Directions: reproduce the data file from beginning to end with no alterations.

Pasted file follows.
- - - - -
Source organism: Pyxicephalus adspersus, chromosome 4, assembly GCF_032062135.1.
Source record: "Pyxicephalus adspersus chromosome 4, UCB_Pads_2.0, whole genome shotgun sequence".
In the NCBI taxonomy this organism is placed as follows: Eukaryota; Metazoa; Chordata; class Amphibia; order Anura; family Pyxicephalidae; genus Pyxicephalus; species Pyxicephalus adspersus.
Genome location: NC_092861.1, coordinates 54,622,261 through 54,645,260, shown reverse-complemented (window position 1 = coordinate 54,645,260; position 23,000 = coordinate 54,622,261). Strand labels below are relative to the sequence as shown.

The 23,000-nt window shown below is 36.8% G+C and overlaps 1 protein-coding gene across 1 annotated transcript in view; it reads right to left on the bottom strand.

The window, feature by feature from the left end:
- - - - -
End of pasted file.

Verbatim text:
Source organism: Pyxicephalus adspersus, chromosome 4, assembly GCF_032062135.1.
Source record: "Pyxicephalus adspersus chromosome 4, UCB_Pads_2.0, whole genome shotgun sequence".
In the NCBI taxonomy this organism is placed as follows: Eukaryota; Metazoa; Chordata; class Amphibia; order Anura; family Pyxicephalidae; genus Pyxicephalus; species Pyxicephalus adspersus.
Genome location: NC_092861.1, coordinates 54,622,261 through 54,645,260, shown reverse-complemented (window position 1 = coordinate 54,645,260; position 23,000 = coordinate 54,622,261). Strand labels below are relative to the sequence as shown.

The 23,000-nt window shown below is 36.8% G+C and overlaps 1 protein-coding gene across 1 annotated transcript in view; it reads right to left on the bottom strand.

The window, feature by feature from the left end: